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Senior Living CommunitiesJane T. Staehle | Obituaries | #seniorliving | #elderly | #seniors

Jane T. Staehle | Obituaries | #seniorliving | #elderly | #seniors

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Jane T. Staehle, 82, died peacefully in her sleep on April 23, 2021, following a series of illnesses.

She had been moved to hospice at home and was surrounded by loved ones at the time of her death. Staehle, who lived in Livermore most of her adult life, was an active force in many communities. She was beloved by a large network of friends and colleagues whose lives she influenced and touched through these activities. She will perhaps be best remembered for her wry and adept wit, her generosity of spirit, and her deep and practical kindness.

Staehle was born Margaret Jane Tener on April 3, 1939, in Columbus, Ohio, to Eva Nixon and Carlton Glen Tener. Her only sibling was a sister, Gladys Elizabeth (Betty) Tener (later Betty T. Welsbacher), 14 years her senior. In addition to her immediate family, Jane spent formative years with aunts and cousins. From an early age, Jane had strong musical skills, a keen artistic and organizational eye, and a high intelligence level. She was in particular a gifted flutist. She received her BA in speech pathology and her MA in English, both from Ohio State University, and was a member of Phi Beta Kappa.

In college, Jane met George Staehle, also of Columbus. They married in 1960 and, in 1964, moved to Livermore, where Jane remained for the rest of her life. Their daughter, Carolyn, born Dec. 24, 1968, and came home in early 1969. Her mother held her in her lap all the way home.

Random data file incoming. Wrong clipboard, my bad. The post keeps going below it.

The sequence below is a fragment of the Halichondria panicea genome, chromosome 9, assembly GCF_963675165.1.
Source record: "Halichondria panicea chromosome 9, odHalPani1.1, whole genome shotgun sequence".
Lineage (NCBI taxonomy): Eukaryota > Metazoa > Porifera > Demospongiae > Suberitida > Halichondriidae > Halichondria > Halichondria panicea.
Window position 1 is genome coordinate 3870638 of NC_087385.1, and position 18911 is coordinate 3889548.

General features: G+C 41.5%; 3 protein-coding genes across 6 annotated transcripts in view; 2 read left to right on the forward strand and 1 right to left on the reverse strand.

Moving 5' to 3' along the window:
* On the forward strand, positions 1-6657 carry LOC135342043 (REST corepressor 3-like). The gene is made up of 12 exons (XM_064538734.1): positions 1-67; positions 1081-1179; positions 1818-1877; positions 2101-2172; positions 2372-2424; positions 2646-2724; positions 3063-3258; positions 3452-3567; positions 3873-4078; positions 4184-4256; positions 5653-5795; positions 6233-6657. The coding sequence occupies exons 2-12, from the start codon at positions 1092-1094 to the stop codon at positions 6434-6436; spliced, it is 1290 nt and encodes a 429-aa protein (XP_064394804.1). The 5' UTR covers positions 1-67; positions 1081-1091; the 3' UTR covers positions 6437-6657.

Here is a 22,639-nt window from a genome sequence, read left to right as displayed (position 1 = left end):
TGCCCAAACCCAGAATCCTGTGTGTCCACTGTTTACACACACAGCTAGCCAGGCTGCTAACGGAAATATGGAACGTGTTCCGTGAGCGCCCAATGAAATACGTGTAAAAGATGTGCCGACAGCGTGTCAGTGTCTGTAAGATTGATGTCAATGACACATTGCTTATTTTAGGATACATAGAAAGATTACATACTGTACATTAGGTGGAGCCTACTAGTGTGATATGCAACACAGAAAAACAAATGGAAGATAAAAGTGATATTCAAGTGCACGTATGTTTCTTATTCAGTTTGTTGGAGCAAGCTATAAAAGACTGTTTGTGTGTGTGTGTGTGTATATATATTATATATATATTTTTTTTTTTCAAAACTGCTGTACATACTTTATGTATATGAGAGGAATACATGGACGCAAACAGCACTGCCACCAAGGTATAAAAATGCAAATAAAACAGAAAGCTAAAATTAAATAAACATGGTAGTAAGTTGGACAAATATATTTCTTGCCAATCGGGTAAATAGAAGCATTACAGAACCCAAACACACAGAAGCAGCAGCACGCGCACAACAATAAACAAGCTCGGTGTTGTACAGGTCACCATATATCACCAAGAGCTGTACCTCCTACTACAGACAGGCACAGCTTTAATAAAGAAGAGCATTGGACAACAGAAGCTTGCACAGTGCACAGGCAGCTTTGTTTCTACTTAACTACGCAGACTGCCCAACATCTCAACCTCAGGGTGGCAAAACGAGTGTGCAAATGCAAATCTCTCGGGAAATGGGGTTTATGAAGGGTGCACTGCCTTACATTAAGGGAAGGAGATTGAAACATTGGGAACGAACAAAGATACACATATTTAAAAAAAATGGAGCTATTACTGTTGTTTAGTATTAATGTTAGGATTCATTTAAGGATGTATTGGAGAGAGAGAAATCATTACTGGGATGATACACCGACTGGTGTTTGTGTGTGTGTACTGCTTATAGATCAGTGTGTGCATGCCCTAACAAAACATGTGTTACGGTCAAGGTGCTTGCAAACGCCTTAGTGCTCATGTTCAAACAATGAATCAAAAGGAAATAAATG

After her marriage ended in divorce, Jane rejoined the workforce and started her career in the technical information department at the Lawrence Livermore Laboratory, where she worked as an editor until her retirement. While at the lab, she was widely admired for her managerial skills as well as her work editing various publications and papers written by the lab scientists for technical journals.

Judy Barnett, former head of the department, was Jane’s supervisor, but before that “we became close friends.” Theirs was one of many lifelong friendships in multiple communities and of all generations that Jane forged and nurtured throughout her life.

Jane was a committed member of the Unitarian Universalist Church in Livermore, where she served as president and in other governance positions, started and directed the choir, and founded the Chalice Circles small groups program. 

Jane served as president of and remained active in the League of Women Voters of Livermore Amador Valley. There, she befriended Khabira Hartwig, who became, with husband Chuck Hartwig and their children Johanna and Gunther, close lifelong family friends.

“My kids sometimes called Jane their ‘first’ mom,” said Khabira. “I was their ‘second.’”

A gifted and prolific cook, Jane also helped found and run the Open Heart Kitchen in Livermore.  

In addition to her daughter, who she described as the “best thing” that ever happened to her, Jane is survived by her niece Annie Welsbacher (Corey Swertfager), nephew Rick Welsbacher, cousins and great-nieces and -nephews, and countless friends within and beyond Livermore. Memorial service plans are pending.

Callaghan Mortuary is honored to be serving the Staehle family. An online guestbook is available for condolences at www.callaghanmortuary.com.

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